Commercial property owners are known to be missing out on significant levels of tax relief because of one common mistake – a failure to review the capital allowances position in respect of their asset.
Commercial property may be used in their trade or as an investment, owned personally, in partnership, or in a company; but in which ever guise, commercial property can provide an invaluable source of tax relief.
That was the message from Gary Devonshire, East Midlands-based senior tax manager for international accountancy firm Mazars.
“There are real benefits to be had by acting now,” he stressed.
UK commercial property owners are entitled to claim tax relief on items fixed within the commercial property (“fixtures”) that qualify for capital allowances. Examples of which are lighting, heating, air-conditioning systems, water systems and toilet and kitchen facilities to name but a few.
Rates of capital allowances on “qualifying assets” range from 8-100 per cent, depending on the nature of the assets and the date they have been acquired. The available tax relief is therefore spread over time in many cases.
So, for example, if a property is purchased for £4 million and £1 million of the cost is attributed to qualifying fixed assets; tax benefits of up to £450,000 could ultimately be obtained if an individual or partnership (including an LLP) owns the property and £200,000 if it is held within a company.
This aspect of tax planning has however become more complicated in the event of a commercial property transaction due to recent Government changes to the capital allowances legislation.
Mr Devonshire said: “As a result of this change in legislation, it has become vitally important to probe the capital allowances history of a property prior to any transaction completing. This may help buyers to maximise the valuable capital allowances they can claim and on the other side of the coin, assist sellers by maximising their sale value.
“The vendor may or may not have made a claim in respect of these assets and the position needs to be clarified. Failures on their part to either reveal any historic claims made or make a claim themselves, can remove the ability for the purchaser to claim this valuable tax relief. This not only affects the tax position of the purchaser but it can also affect the future re-sale value of the property. These are significant issues.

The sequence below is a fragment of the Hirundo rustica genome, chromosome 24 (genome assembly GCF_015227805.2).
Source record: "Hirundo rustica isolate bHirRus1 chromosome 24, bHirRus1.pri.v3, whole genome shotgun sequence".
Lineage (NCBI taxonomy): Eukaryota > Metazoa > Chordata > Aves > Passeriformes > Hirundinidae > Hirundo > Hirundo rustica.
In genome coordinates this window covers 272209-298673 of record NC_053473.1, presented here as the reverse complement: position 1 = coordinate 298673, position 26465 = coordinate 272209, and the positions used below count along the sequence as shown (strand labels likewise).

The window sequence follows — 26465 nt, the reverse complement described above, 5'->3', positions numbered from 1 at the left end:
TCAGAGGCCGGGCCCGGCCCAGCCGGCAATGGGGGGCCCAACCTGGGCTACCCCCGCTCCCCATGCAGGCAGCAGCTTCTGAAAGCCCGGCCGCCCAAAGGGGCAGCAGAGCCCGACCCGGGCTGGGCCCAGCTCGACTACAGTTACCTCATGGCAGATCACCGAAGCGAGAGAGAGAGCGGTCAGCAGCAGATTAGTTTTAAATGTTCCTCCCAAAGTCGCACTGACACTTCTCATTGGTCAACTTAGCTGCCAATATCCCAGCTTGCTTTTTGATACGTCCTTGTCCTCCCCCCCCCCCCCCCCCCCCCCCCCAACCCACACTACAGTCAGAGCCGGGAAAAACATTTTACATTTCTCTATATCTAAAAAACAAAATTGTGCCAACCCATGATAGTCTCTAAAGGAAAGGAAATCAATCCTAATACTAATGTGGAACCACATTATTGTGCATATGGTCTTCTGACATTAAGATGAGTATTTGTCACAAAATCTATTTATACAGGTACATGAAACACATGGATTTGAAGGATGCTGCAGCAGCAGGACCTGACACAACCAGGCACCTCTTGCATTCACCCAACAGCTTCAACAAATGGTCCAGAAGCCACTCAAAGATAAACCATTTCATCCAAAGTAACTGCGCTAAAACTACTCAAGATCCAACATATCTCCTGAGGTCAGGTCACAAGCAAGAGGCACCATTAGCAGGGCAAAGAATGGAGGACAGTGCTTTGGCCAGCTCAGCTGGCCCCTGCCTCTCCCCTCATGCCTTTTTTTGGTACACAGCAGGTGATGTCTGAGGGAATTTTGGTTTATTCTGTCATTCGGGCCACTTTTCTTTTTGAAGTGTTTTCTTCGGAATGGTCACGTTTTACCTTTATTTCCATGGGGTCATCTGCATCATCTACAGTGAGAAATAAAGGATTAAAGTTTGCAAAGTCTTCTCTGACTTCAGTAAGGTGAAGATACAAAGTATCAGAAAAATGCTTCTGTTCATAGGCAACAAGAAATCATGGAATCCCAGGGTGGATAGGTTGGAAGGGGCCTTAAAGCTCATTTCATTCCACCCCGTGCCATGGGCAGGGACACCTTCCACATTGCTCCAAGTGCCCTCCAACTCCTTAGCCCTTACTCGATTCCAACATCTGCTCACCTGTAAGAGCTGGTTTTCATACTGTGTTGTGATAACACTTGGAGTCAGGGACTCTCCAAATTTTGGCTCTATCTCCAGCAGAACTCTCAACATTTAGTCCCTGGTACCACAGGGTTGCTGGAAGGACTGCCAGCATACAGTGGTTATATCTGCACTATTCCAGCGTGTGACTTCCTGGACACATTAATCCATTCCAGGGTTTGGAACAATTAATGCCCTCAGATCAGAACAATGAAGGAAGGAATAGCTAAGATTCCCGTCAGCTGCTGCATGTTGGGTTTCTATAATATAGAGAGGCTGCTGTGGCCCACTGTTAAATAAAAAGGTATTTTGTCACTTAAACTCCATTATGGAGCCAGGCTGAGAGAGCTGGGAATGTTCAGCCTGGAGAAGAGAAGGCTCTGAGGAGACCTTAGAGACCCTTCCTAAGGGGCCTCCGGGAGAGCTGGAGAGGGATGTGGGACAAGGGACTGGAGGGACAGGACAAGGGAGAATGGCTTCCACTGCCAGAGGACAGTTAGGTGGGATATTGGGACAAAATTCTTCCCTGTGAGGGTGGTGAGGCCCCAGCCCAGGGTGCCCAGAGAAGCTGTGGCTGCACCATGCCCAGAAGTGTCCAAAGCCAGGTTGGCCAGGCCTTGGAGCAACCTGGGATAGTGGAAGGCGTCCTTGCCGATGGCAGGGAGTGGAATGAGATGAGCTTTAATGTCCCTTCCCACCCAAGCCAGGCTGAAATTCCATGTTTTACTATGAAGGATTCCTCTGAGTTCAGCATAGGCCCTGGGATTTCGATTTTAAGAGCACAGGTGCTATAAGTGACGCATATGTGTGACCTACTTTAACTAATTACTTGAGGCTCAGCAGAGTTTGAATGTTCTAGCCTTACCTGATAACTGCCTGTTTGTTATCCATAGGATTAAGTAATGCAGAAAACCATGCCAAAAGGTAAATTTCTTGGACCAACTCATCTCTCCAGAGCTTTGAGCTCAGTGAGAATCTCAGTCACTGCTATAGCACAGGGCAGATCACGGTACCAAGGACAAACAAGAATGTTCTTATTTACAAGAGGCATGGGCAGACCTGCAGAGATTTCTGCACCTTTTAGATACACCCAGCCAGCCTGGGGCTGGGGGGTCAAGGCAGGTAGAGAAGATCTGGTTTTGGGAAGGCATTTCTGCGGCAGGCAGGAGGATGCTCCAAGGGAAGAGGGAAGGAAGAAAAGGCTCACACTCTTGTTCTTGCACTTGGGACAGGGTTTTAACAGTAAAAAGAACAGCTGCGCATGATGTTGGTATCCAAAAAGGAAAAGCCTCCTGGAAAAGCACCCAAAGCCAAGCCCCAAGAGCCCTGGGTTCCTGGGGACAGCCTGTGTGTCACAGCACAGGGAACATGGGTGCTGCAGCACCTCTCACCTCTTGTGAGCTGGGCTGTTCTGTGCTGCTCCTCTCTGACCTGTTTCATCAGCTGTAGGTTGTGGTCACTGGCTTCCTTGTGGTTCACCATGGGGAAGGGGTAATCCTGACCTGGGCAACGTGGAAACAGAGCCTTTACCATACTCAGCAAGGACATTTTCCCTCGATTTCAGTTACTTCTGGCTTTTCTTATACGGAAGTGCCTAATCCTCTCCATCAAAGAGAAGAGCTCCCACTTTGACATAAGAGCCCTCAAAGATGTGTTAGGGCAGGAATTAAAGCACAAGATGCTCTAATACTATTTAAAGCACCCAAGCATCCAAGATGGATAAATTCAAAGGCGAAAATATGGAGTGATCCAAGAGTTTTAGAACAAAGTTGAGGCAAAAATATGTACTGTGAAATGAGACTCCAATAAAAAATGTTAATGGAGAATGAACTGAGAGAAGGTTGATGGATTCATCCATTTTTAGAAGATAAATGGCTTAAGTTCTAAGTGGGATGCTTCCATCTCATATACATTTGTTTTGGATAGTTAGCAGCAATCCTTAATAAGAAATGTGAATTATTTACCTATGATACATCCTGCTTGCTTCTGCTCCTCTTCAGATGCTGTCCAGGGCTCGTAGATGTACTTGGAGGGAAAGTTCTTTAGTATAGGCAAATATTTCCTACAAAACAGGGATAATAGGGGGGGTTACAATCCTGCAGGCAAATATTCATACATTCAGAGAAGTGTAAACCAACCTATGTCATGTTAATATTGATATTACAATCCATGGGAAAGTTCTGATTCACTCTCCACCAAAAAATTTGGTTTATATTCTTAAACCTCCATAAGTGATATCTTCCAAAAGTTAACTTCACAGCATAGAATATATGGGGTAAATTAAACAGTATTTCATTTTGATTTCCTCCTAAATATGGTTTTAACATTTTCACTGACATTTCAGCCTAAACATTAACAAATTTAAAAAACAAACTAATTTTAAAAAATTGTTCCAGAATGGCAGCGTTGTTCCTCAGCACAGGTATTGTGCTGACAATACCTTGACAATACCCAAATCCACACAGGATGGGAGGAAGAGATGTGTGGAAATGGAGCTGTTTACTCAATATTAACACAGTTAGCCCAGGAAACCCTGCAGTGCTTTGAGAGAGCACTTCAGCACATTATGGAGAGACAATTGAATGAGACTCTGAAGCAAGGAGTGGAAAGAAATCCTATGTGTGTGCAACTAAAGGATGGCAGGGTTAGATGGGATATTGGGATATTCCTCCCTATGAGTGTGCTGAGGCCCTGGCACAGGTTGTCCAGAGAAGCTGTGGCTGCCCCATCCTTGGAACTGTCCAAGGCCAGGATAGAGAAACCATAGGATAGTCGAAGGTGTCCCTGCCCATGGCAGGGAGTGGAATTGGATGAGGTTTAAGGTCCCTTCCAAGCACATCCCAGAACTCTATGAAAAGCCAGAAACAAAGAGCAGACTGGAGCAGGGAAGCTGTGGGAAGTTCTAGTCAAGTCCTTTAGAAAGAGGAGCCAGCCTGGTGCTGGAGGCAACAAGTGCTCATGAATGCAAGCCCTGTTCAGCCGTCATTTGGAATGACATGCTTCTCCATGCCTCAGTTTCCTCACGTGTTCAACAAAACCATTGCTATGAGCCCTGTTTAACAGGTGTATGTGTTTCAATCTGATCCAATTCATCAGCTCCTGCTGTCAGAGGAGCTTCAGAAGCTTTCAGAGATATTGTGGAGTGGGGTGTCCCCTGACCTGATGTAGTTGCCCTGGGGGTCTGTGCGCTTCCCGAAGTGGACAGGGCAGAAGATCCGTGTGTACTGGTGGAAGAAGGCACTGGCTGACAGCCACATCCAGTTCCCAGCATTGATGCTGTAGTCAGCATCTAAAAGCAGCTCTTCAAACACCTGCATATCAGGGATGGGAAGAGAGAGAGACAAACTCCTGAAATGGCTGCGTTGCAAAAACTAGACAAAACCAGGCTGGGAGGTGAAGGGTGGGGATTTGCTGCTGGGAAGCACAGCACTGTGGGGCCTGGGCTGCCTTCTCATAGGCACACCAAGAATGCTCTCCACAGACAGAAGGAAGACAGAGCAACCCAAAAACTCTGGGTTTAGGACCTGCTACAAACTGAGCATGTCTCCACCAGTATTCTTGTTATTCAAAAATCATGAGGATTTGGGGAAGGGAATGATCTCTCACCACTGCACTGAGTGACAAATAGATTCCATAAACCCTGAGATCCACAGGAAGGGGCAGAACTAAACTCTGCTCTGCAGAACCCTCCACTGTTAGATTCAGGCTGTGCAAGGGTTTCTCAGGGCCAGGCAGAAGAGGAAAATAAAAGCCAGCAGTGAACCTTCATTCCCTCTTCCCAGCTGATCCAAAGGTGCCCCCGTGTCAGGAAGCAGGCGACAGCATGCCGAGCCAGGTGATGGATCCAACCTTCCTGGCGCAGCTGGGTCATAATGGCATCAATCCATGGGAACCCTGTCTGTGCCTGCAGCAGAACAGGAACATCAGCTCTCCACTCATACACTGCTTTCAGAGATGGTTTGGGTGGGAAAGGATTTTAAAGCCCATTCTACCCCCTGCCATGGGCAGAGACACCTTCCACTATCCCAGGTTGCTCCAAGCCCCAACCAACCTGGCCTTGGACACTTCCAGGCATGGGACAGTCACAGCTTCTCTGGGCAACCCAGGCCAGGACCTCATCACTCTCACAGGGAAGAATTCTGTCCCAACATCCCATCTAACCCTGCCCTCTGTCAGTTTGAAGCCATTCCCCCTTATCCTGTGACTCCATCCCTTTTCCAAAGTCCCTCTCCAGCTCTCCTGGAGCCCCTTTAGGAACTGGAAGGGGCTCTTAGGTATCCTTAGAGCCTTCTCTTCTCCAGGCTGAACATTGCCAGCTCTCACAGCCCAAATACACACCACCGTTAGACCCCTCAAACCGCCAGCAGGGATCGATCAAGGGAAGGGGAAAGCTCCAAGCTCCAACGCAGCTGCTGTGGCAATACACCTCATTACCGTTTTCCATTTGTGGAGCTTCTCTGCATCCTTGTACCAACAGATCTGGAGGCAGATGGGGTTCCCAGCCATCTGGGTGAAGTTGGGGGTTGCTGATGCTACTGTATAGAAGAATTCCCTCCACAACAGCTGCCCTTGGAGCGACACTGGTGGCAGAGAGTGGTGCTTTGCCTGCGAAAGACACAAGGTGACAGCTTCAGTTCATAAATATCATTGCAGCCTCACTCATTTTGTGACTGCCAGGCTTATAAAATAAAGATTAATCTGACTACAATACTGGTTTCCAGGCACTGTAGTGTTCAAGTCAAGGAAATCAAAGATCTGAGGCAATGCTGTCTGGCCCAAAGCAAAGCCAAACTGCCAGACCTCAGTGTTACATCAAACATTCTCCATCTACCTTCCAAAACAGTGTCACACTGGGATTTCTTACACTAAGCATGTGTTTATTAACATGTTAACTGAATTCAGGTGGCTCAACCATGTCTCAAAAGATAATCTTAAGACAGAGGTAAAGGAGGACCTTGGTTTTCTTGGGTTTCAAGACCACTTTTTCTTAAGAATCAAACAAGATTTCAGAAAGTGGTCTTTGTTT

“The effect of this change in legislation is that capital allowances need to be placed at the forefront of any significant commercial property transaction. If you are either thinking of selling, or buying a commercial property of significant value in the near future, then please ensure the capital allowance position is reviewed and advice taken at the earliest stage. Failure to do so can have a detrimental effect.
“Capital allowance claims can still however be made in respect of commercial property that has been owned for significant time periods, providing it can be demonstrated that there has not been a claim made previously by the current or previous owners. This involves a review of all the legal documentation available in respect of historic commercial property acquisitions.
“This exercise is not time barred at the moment and you can go back as far as you wish, but as with any piece of tax planning, HMRC can change the landscape quickly.”
Turning to property refurbishment, Mr Devonshire added: “Many commercial property owners and in some cases tenants; do not review their refurbishment costs carefully. Refurbishments can contain significant levels of assets qualifying for capital allowances and this can benefit the future post tax profit streams significantly.”
And on finance, he noted: “With bank funding still restricted in many cases, capital allowances can provide the lender with additional comfort in terms of the ability of the borrower to service the debt. Capital allowances reduce the profit levels of the business or investor and as such if this information is presented to the bank correctly, they may be willing to soften their lending criteria in marginal cases.”
In broad terms, if you either own or are about to purchase or indeed sell, commercial property of a substantial value, please seek advice. Failure to do so can have a significant tax and commercial effect.